The appointment of Stephen Bannon, head of "alt-right" (read: white nationalist) website Breitbart News, as Trump's senior counselor removes any doubt about the new order that awaits the United States. All those who seek to reassure us that Trump will moderate once in office point to his appointment of GOP chairman Reince Priebus, longtime pillar of the party's establishment, as his chief of staff. They are reading it precisely backwards. This does not represent Trump tilting to the establishment. It represents the Republican establishment embracing open fascism. This is the same Bannon who in a 2014 e-mail to one of his editors, wrote of the Republican leadership: "Let the grassroots turn on the hate because that's the ONLY thing that will make them do their duty." Hate has now won, and the Republican leadership has utterly folded to it. Any other reading is merely an illustration of Oscar Wilde's maxim: "The basis of optimism is sheer terror."
Bill Weinberg continues his call for urgent pressure on the electors to refuse to seat Donald Trump as president—arguing that this contingency is exactly the reason the Electoral College exists. The framers put the Electoral College in the Constitution precisely to serve as a break on the assumption of power by a dangerous demagogue. If there has ever been a time for it to serve that function, it is now. The Electoral College needs to do what it was designed to do, just one time before we abolish it. The petition calling for the electors to respect the popular vote and seat Hillary Clinton has now won over 4 million signatures.
Bill Weinberg, interviewed by vlogger Dorothy Bishop at the mass demonstration in front of New York's Trump Tower Nov. 12, calls for urgent pressure on the Electoral College to refuse to seat Donald Trump. Despite its slim odds for success, the campaign will deny Trump's legitimacy as president from day one, he argues—much as the Republicans denied Obama's legitimacy, but on valid anti-fascist grounds rather than spurious racist grounds. This will better position us to build a pro-democratic civil resistance movement.
Kelcy Warren, CEO of Energy Transfer Partners—the company behind the Dakota Access Pipeline—says he is "100%" confident that Donald Trump will help the project get finished. The pipeline, connecting North Dakota's Bakken fields to a hub in Illinois, is 84% complete. But some 1,000 feet are being held up by the Obama administration in the face of unprecedented Native American protests. CBS reported the following exchange with Warren:
It's a little ironic that the Electoral College—the very institution that got us into this mess—now holds the only hope of getting us out. It's admittedly a very faint glimmer of hope, but not an impossibility: Trump's electors could refuse to vote for him, and effectively nullify the election. The fact that Hillary won the popular vote gives the idea a moral and political credence. Yes, a general revolt of the Electoral College is utterly unprecedented in American history—but then, so is the election of a balls-out fascist as president. And there have been decisive outbursts before in American history of Mugwumpery—sensible Republicans so aghast at their party's own candidate that they defect to the Democrats. A New York Times primer on the Electoral College explores the question:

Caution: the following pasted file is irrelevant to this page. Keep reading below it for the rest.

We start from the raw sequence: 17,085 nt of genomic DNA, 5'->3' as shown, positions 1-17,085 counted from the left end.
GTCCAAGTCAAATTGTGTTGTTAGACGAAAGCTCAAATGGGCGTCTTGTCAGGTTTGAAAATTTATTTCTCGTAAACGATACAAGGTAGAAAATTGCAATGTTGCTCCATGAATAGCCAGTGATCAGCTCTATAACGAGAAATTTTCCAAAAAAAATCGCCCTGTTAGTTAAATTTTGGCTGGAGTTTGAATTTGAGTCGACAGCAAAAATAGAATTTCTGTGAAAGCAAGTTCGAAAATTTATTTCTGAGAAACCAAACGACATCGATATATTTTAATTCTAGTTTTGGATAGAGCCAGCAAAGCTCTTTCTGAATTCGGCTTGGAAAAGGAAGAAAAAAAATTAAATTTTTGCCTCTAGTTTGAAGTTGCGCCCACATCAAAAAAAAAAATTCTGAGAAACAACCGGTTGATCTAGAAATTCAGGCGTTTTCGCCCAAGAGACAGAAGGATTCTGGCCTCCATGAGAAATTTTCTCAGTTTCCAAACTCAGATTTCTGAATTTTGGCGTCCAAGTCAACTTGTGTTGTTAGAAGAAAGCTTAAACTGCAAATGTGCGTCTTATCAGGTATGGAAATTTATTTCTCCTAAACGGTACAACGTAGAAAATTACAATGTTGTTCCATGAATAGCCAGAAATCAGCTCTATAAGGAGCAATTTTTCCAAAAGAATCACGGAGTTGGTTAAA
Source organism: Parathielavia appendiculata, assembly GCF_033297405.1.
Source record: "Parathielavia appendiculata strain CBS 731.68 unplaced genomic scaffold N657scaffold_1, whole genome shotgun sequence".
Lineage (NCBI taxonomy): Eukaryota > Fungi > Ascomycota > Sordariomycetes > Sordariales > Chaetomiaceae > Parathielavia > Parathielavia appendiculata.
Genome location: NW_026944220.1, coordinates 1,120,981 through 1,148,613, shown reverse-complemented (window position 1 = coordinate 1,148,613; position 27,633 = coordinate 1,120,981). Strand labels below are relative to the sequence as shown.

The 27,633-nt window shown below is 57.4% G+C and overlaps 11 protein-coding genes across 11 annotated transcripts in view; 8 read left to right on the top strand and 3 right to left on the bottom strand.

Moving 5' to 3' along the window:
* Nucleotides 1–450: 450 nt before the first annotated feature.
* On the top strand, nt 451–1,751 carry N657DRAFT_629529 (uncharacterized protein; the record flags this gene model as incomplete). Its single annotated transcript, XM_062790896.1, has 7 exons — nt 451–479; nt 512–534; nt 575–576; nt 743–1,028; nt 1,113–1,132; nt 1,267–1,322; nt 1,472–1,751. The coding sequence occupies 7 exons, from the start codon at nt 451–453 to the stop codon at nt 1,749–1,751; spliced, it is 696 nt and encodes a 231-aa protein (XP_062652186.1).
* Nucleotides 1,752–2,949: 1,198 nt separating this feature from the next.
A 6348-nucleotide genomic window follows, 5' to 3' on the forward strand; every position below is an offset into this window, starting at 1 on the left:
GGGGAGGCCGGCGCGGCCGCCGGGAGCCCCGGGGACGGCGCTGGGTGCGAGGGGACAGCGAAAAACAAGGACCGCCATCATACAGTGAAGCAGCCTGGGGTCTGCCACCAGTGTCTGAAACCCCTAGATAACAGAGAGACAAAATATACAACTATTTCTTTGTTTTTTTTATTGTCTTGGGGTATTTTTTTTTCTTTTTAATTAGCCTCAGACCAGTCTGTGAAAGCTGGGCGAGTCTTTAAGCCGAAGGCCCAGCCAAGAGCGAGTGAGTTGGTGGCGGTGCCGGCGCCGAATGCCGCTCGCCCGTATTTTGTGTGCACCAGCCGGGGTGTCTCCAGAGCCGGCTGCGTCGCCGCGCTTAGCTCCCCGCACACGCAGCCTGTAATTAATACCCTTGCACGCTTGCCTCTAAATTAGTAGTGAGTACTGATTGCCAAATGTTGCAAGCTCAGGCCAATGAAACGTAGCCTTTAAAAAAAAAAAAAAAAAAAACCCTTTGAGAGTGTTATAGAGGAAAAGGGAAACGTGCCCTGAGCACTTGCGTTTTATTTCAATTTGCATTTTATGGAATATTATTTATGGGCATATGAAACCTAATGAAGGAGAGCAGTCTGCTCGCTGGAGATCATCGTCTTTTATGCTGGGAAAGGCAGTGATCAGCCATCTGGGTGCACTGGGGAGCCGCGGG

A federal judge on Oct. 25 ordered (PDF) Arizona's Sheriff Joe Arpaio to be tried on a charge of criminal contempt. Judge Susan Bolton of the US District Court for the District of Arizona made the order after determining that Arpaio disobeyed a court order in a racial profiling case. This comes after Judge G Murray Snow requested that the US Attorney's Office file criminal contempt charges against Arpaio. The criminal contempt charges are a result of a 2007 lawsuit claiming that Arpaio discriminated against Latinos in his enforcement of his immigration patrols. Bolton found that Snow had prohibited Arpaio from enforcing his immigration patrols, in which persons were detained without state charges, but that Arpaio continued to detain such persons and deliver them to US Immigration and Customs Enforcement when there were no charges to bring. Bolton ordered Arpaio's trial for Dec. 6 in Phoenix. The charges against Arpaio could result in fines or prison time if he is convicted.
Amid a shameful paucity of media coverage, inmates at facilities in several states have organized work stoppages following a call for a nationwide prison strike to begin on Sept. 9—the anniversary of the 1971 Attica prison uprising. Organizers say inmates in at least 29 prisons in 12 states have launched strikes, with an unprecedented more than 24,000 prisoners participating. "This is a call to end slavery," reads the official call for the strike, issued by the Incarcerated Workers Organizing Committee. "They cannot run these facilities without us." While there have been prison strikes before—two earlier this year, in Texas and Alabama—this marks the first one to be nationally coordinated. Prisoners are using social media and smuggled cell phones to organize the national strike.
The US Court of Appeals for the Seventh Circuit on Oct. 3 affirmed (PDF) an Indiana district court ruling that blocked the state government's effort to prevent resettlement of Syrian refugee families in the state. The lawsuit was filed by the American Civil Liberties Union (ACLU) on behalf of Exodus Refugee Immigration. The complaint (PDF) alleged that Indiana Governor Mike Pence violated the Constitution and federal law, specifically the Refugee Act, by attempts to interfere with resettlement of Syrian refugees. In an opinion by Judge Richard Posner, the Seventh Circuit agreed: